Willard's Review of Borat: Cultural Learnings of America for Make Benefit Glorious Nation of Kazakhstan
[indent][color=black][font=SimSun][size=3][font=Times New Roman]BORAT: CULTURAL LEARNINGS OF AMERICA FOR MAKE BENEFIT GLORIOUS NATION OF KAZAKHSTAN
Director: Larry Charles Writer: Sacha Baron Cohen, Peter Baynham, Anthony Hines, Todd Phillips, Dan Mazer
"Although Kazakhstan a glorious country, it have a problem, too: economic, social, and Jew."
Sacha Baron Cohen, the man we all know and recognize as the simple-minded yet intense Ali G, is treading water. He's not going anywhere, and doesn't seem to be gasping for breath either. Maybe it's nothing new, and Tom Green may be owed some dues, but he's still freakishly good at getting the laughing stock award of the year. Jackass? Johnny Knoxville? Make room for Borat, because if you don't, he may make sexy time with you without you even being aware.
As an actual, living, breathing, walking around type of person, Sacha Baron Cohen is probably sure to surprise you as evidenced in his out of character interviews. He graduated from Cambridge University with a degree in history before entering the world of comedic performance. His show "Da Ali G Show" on HBO was a cult hit in post 9/11 America, where he imitates a hip hop style interviewer in an effort to intimidate experts in many social and political fields. His Hebrew is pretty good too, despite what the film Borat would lead you to believe about his opinions.
The film Borat is the story of a young ambassador from an Eastern European country in the United States. It follows his path along from New York City to Hollywood, and all the pitfalls along the way. It is an extremely edgy mockumentary that hearkens comparisons to many films of coming to age in America, but without the sappy side stories, excluding Borat's obsession with Pamela Anderson which fuels his journey across the country, by way of a Baywatch magazine and eventually as an unwitting saboteur in the form of a DVD. It is a story that makes little sense, but brings attention to many stereotypes we take so easily for granted when living here in the U.S.A.
"What's up with it, Vanilla face? Me and my homie Azamat just parked our slab outside. We're looking for somewhere to post up our Black asses for the night. So, uh, bang bang, skeet skeet, nigga. Just a couple of pimps, no hos."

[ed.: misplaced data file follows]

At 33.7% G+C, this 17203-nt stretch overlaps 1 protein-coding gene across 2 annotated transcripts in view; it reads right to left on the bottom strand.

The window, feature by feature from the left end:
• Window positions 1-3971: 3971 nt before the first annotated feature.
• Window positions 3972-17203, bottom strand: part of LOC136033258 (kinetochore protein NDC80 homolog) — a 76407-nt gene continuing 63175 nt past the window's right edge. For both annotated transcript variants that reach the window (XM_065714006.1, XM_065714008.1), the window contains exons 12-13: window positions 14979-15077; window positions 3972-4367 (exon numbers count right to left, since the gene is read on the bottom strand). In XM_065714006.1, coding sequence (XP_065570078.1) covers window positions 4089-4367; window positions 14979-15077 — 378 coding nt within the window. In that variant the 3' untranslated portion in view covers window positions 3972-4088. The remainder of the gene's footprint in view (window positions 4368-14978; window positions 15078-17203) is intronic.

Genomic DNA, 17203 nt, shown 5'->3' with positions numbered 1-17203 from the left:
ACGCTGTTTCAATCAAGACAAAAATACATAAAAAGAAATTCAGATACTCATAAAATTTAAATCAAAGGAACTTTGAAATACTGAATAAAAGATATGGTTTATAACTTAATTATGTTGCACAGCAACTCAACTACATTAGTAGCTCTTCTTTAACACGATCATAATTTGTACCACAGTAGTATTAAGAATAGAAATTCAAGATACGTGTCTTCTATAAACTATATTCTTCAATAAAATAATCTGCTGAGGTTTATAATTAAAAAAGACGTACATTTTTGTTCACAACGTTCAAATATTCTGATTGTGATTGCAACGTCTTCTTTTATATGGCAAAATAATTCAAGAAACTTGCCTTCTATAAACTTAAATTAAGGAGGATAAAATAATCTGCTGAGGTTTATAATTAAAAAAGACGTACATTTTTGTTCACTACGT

Borat and his manager of sorts, a chicken, and a bear are all that we get for main characters. But the amount of laughs more than make up for any shortcomings that one might foresee. Much of the humor is very dry yet jolting. You will probably actually find yourself wondering how a man could be so under cultured, and totally lose track of the fact that this is indeed a comedic character portrayal, and not a real human being sent from Kazakhstan to learn the ways of American life.
The best scenes are back-to-back, and the wheels keep rolling, even while our eyes are. His inept fear of Jews and Gypsies alike, are fairly unsettling, but his reactions are so outrageous that we can almost overlook the prejudice inherent in much of his "foriegn" viewpoints. My personal favorite scene is towards the end at a Church where Borat finds himself stumbling in to be redeemed and saved by an overzealous evangelist. But everyone will more than likely have their own moments of complete comedic satisfaction while being entertained by this film.
The acting by Cohen is phenomenal, as stated before we can easily subdue our objective view and find ourselves as lost as he is in not only the plot but dialog of the film. The dialog is undoubtedly the stronger point of the picture, even amidst the tom-foolery of an overgrown man with a child's heart.
Borat actually caught a big bit of flak from the actual government of Kazakhstan when he toured the States for interviews in character as Borat. On the white house lawn, Cohen threw an impromptu press conference touting the downfalls of the Kazakhstan government, which they retaliated to with a spread in The New York Times that intended to shoot down statements made by Sacha. However, despite these factors Borat managed to break records at the box-office.
Consider yourself lucky to be part of a time when mockumentary film making is at such a high standard of success. Borat is definitely one of the more refined and professional attempts in the genre, and an unmissable contribution to comedy.
"May George Bush drink the blood of every man, woman, and child in Iraq!"
Actors: Sacha Baron Cohen, Ken Davitian, Luenell
Producer: Monica Levinson, Dan Mazer, Sacha Baron Cohen, Jay Roach Cinematographer: Luke Geissbuhler, Anthony Hardwick Music: Erran Baron Cohen Editor: Craig Alpert, Peter Teschner, James Thomas
Borat (2006) 10/10 [/font][/size][/font][/color]